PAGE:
At dba Brooklyn (113 North Seventh Street) another local was on tap (another $6): Southampton Pumpkin Ale from the Long Island brewery of the same name. Alas! Their offer proved weird—or just much too complex. It tasted by and large like your nondescript brown ale (a spot of Newcastle, anyone?) with some heavy-handed spicing that prompted one companion to describe the nutmeg and cinnamon hints as “disembodied,” and it tasted of pennies or packing peanuts, depending on what one spent one’s childhood putting in his or her mouth. Sigh.
The Gate (321 Fifth Avenue) had Dogfish Head Punkin Ale on tap for $6.50 a pint (see Burkhard Bilger’s late 2008 New Yorker profile of Dogfish founder Sam Calagione, an already-legendary treatise on so-called “extreme beers”). The Punkin Ale poured a tad brighter than the typical dark copper, and presented what I’ll call a fussy taste. Dogfish says it brews with just “pumpkin meat,” organic brown sugar and spices, but the beer seemed unable to make up its mind. The pumpkin meat was dwarfed by a generic and chalky brown-ale flavor, the spiciness locked in an indecisive pint-long match against what can only be described as a woody aroma, neither side seeming to give an inch… Extreme? Yeah, but to what end?
Finally, at Sheep Station (149 Fourth Avenue), the mot juste. Greenport Harbor, a tiny brewery on the North Fork of Long Island, has apparently managed to put October in a glass. Its pumpkin ale, $6 a pint at Sheep Station, had a sharp, but not overpowering pumpkin taste, an evenly distributed spiciness that ended on the sweet side, and just a touch of bitterness reminiscent of Northern California’s hoppier pale ales. It was all there, folks: earlier evenings and later mornings, the Yanks in the World Series, Halloween, the Columbus Day Parade, crunchy leaves in the park, fresh apples, the first whispers of winter, down to the last dram, a perfect synthesis of the brewer’s art, sans gimmickry.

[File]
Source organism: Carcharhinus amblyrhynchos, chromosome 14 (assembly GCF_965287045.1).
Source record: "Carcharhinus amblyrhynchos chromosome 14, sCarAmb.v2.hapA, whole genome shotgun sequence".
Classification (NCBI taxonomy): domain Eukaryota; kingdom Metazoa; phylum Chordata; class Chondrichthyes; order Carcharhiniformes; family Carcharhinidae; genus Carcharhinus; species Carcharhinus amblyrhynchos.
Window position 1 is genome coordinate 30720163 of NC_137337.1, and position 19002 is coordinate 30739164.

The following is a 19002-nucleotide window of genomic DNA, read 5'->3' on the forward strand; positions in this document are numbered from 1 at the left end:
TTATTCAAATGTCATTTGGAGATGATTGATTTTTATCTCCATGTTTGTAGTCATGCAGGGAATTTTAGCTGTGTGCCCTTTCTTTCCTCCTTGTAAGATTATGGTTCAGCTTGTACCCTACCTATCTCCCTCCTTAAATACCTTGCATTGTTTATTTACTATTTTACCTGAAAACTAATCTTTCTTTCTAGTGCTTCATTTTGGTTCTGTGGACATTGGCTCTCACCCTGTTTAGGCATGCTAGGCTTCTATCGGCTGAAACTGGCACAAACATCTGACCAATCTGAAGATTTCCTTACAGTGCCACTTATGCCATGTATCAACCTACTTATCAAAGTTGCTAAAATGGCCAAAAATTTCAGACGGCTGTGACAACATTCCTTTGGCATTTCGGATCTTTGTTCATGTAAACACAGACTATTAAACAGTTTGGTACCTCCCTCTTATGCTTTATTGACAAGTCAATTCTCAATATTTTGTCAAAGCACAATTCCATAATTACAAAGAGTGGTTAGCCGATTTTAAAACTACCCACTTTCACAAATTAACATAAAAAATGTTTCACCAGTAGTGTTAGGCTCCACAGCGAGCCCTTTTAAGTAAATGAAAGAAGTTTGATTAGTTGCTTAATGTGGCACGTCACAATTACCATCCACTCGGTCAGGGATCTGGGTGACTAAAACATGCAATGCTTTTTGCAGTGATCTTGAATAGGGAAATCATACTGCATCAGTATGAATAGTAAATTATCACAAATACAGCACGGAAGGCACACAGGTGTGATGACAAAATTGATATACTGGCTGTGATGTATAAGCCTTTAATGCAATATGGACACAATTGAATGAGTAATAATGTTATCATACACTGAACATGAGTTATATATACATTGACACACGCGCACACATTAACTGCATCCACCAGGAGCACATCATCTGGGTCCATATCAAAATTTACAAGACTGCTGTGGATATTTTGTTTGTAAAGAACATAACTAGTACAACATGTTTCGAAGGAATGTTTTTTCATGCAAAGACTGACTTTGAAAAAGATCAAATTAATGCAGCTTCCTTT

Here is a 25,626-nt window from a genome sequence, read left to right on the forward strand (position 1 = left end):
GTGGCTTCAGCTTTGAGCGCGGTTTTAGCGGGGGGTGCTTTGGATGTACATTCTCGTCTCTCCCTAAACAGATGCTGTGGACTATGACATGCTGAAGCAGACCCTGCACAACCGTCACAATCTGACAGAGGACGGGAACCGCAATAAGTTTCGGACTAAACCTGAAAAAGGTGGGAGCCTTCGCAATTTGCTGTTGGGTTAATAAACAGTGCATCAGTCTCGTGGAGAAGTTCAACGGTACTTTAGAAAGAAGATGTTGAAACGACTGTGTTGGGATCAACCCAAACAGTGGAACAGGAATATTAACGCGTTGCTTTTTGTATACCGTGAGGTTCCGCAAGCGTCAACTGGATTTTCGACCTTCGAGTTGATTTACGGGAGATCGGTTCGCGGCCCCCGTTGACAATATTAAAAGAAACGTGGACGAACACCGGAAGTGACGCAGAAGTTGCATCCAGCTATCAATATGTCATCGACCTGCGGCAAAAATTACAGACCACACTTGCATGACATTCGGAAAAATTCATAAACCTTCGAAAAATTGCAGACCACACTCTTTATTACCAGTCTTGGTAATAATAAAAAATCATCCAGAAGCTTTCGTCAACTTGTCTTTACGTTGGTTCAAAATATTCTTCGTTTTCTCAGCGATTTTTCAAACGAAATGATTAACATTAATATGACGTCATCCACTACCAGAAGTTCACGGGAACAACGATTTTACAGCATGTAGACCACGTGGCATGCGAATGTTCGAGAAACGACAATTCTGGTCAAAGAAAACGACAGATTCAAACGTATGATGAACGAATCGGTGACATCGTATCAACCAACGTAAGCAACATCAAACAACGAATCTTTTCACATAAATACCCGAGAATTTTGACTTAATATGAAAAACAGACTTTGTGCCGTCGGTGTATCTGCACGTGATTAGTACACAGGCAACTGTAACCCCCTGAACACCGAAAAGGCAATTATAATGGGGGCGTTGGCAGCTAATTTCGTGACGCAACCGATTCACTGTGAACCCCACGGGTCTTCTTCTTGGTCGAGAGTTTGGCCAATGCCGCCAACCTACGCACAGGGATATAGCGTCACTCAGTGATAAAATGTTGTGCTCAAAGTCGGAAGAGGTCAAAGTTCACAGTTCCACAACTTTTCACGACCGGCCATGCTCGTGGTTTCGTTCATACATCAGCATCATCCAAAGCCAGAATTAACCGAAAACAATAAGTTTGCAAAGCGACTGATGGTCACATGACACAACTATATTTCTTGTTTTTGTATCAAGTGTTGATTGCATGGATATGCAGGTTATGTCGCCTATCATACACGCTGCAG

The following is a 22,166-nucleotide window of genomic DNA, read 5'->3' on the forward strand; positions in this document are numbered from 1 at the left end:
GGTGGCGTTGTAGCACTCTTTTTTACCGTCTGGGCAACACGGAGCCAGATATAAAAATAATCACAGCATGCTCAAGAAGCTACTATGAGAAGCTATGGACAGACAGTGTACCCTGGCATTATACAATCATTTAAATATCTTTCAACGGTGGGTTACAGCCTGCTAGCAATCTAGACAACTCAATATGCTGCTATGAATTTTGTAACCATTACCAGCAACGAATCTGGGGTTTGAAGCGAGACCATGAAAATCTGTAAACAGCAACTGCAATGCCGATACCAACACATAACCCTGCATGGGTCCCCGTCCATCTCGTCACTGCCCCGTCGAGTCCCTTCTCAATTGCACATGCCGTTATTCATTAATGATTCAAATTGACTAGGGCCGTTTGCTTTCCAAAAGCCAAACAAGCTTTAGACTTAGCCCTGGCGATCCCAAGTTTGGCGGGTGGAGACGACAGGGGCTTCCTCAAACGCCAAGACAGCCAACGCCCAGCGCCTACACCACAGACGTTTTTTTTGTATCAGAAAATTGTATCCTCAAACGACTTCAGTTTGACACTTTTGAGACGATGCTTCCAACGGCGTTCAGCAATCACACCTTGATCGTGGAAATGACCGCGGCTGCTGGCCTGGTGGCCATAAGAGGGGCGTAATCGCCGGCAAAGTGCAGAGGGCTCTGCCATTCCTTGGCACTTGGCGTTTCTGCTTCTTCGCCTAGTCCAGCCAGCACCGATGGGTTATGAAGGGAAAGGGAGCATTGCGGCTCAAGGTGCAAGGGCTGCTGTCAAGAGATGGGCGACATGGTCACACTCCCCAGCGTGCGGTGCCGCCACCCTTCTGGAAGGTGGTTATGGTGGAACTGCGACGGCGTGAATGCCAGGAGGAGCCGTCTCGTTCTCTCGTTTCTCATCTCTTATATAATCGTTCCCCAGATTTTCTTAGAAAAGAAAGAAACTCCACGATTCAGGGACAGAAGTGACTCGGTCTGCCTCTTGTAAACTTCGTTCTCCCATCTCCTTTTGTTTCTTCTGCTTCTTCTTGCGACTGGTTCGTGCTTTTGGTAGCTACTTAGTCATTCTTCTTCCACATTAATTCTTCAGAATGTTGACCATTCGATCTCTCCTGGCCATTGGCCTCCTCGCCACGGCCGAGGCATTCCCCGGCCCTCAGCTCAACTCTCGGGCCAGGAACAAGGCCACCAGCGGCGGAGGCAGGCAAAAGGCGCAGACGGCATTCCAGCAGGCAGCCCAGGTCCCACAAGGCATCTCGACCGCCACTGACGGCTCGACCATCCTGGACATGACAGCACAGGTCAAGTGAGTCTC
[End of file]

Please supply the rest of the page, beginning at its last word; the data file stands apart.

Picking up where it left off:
Good—great—pumpkin ale found in Brooklyn.
AS FOR OUR INTREPID TWEETER called out by CrankyKaplan—that search, too, ended well. Caitlin Curran, a 28-year-old multimedia journalist recently transplanted from Cambridge, Mass., had simply and sincerely wanted to find a decent pumpkin ale in her adopted borough.
I caught up with her on email late last week (via Twitter, of course). I had recommended her search begin at the Gate. But she opted for elsewhere, to her delight. “I did go to Bar Great Harry (in Carroll Gardens),” she wrote, “and had two great pumpkin beers there—one was actually brewed with pumpkin, and the other was just brewed with pumpkin-type spices, according to the bartender.”
Ms. Curran liked the Arcadia Jaw Jacker Pumpkin the best. It’s $5 a pint at Bar Great Harry (280 Smith Street) and comes from a small craft brewery (aren’t they all?) in Battle Creek, Mich. “As you can see,” she concluded in her email, “I’m mildly obsessed with pumpkin beers. Also, wow, how surreal to be mentioned by CrankyKaplan.”
Indeed. Here’s a standing offer to M. Cranky: one pint of pumpkin ale in Brooklyn, any time of the day, with a gin chaser.
With reporting by Kat Stoeffel.